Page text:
The opinion of the court was delivered by: MANSFIELD
MANSFIELD, District Judge.
This is a diversity action brought by a former wife against her divorced husband's executor to recover overdue payments of alimony allegedly amounting to $36,200, plus interest, under a New Jersey divorce decree of 1949. The defendant has moved to dismiss the complaint on three grounds: (1) failure to state a claim upon which relief can be granted; (2) failure of the defendant to be designated as executor by a court of competent jurisdiction; and (3) lack of federal jurisdiction, based on the contention that application of a one-year statute of limitations would reduce the amount in controversy to less than $10,000.
Disposition of the motion to dismiss for failure to state a claim upon which relief can be granted turns on whether the accumulation of overdue alimony under the New Jersey decree is a judgment upon which an action can be brought in the courts in New York. The answer to this question depends, in turn, on whether New York would be required by the full faith and credit clause of the United States Constitution to entertain this action, or whether New York would in any event enforce the New Jersey decree as a matter of comity or discretionary practice. Under the Supreme Court's decision in Sistare v. Sistare, 218 U.S. 1, 30 S. Ct. 682, 54 L. Ed. 905 (1909), such a judgment is not entitled to full faith and credit if it is subject to retroactive modification in the courts of New Jersey. Applying this standard, we must conclude that the New Jersey award here is subject to such modification, and is not enforceable as a matter of right in New York. Madden v. Madden, 136 N.J.Eq. 132, 40 A.2d 611 (Ct.Err. & App.1945); Slep v. Slep, 43 N.J.Super. 538, 129 A.2d 317 (1957); Federbush v. Federbush, 5 N.J.Super. 107, 110, 68 A.2d 473, 474 (1949); see, in accord, the dictum of Mr. Justice (then Judge) Brennan, in Whitehead v. Villapiano, 16 N.J.Super. 415, 422, 84 A.2d 731, 735 (1951).*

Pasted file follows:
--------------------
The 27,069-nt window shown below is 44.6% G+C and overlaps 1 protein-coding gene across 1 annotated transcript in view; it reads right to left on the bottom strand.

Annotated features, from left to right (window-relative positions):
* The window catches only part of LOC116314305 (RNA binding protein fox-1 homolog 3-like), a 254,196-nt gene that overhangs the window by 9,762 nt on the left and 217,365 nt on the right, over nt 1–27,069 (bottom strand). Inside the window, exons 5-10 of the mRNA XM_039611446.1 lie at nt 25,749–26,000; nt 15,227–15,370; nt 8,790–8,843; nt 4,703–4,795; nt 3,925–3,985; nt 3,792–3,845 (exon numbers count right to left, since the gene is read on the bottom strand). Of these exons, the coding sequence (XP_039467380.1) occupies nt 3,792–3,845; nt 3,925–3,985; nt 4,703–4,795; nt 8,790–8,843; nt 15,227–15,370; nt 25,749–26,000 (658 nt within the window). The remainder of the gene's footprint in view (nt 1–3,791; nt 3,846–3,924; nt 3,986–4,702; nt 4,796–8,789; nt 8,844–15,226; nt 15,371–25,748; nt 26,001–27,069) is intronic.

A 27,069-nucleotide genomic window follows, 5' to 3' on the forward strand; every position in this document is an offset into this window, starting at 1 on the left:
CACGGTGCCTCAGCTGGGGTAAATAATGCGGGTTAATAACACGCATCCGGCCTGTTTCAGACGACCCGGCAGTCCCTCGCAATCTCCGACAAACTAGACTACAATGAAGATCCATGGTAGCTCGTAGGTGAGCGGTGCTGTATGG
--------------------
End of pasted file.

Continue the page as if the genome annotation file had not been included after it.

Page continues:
While New York courts are not required by the full faith and credit clause to enforce the New Jersey award, it is arguable that if they would do so anyway this Court would then have to accept jurisdiction. Cf. Vestal & Foster, Implied Limitations on the Diversity Jurisdiction of the Federal Courts, 41 Minn.L.Rev. 1, 8, 31 (1956); but see Morris v. Morris, 273 F.2d 678 (7th Cir. 1960); Gonzales v. Gonzales, 83 F. Supp. 496 (E.D.Pa.1949). However, those New York courts which have recognized that New Jersey law allows retroactive modification of alimony awards have uniformly refused to grant relief on the basis of such awards. Smith v. Smith, 48 Misc.2d 895, 266 N.Y.S.2d 302 (Civ.Ct.City of N.Y.1965); Cosney v. Cosney, Sup., 235 N.Y.S.2d 200 (Sp.T.New York Co. 1962); Phelps v. Phelps, Sup., 68 N.Y.S.2d 650 (Sp.T.Broome Co. 1947); Rossi v. Rossi, 187 Misc. 543, 56 N.Y.S.2d 383 (Tr.T.N.Y.Co. 1944), affd. 269 App.Div. 821, 56 N.Y.S.2d 396 (1945); Maltz v. Maltz, 279 App.Div. 52, 107 N.Y.S.2d 987, 990 (1951) (dictum).
Existing authority further reveals that a New York court would not take jurisdiction of an action such as this on the theory that it has the same power to modify the alimony award in response to equitable considerations as the New Jersey courts. Smith v. Smith, supra, 48 Misc.2d 895, 266 N.Y.S.2d at 307; Steinhauser v. Steinhauser, 5 Misc.2d 539, 158 N.Y.S.2d 854 (App.Term 1st Dept.1956); Little v. Little, 146 Misc. 231, 262 N.Y.S. 654 (Sup.Ct.N.Y.Co. 1932). Moreover, federal courts will not take jurisdiction of domestic relations actions requiring exercise of equitable discretion. See Morris v. Morris, supra; Gonzales v. Gonzales, supra; C. Wright, Federal Courts, 73 (1963); cf. In re Burrus, 136 U.S. 586, 593-594, 10 S. Ct. 850, 34 L. Ed. 500 (1890); Bercovitch v. Tanburn, 103 F. Supp. 62 (S.D.N.Y.1952) (McGohey, J.).
The Court is aware of the difficulties and hardships encountered in the enforcement of alimony awards under the foregoing conditions imposed by the courts of New York. See Enforcement of Foreign Non-Final Alimony Decrees, 18 Vand.L.Rev. 830 (1965); Scoles, Enforcement of Foreign "Non-Final" Alimony and Support Orders, 53 Colum.L.Rev. 817 (1953). But a federal court is not the forum for innovations and reforms in a matter which is essentially one of state concern.
For the foregoing reasons, this action must be dismissed. While it thus becomes unnecessary to pass upon the second and third grounds urged for dismissal, they do not appear to be of substance. The designation of the defendant as executor of Forbes' estate by order signed December 30, 1966, appears to dispose of the second ground; and an action to enforce a judgment for alimony may be brought within twenty years. New York CPLR § 211(b); Probst v. Probst, 259 App.Div. 1090, 21 N.Y.S.2d 294 (2d Dept.1940), appeal dismissed, 285 N.Y. 840, 35 N.E.2d 505 (1941); N.J.S.A. 2A:14-5; Whitehead v. Villapiano, 16 N.J.Super. 415, 84 A.2d 731 (App.Div.1961).
The complaint is dismissed.
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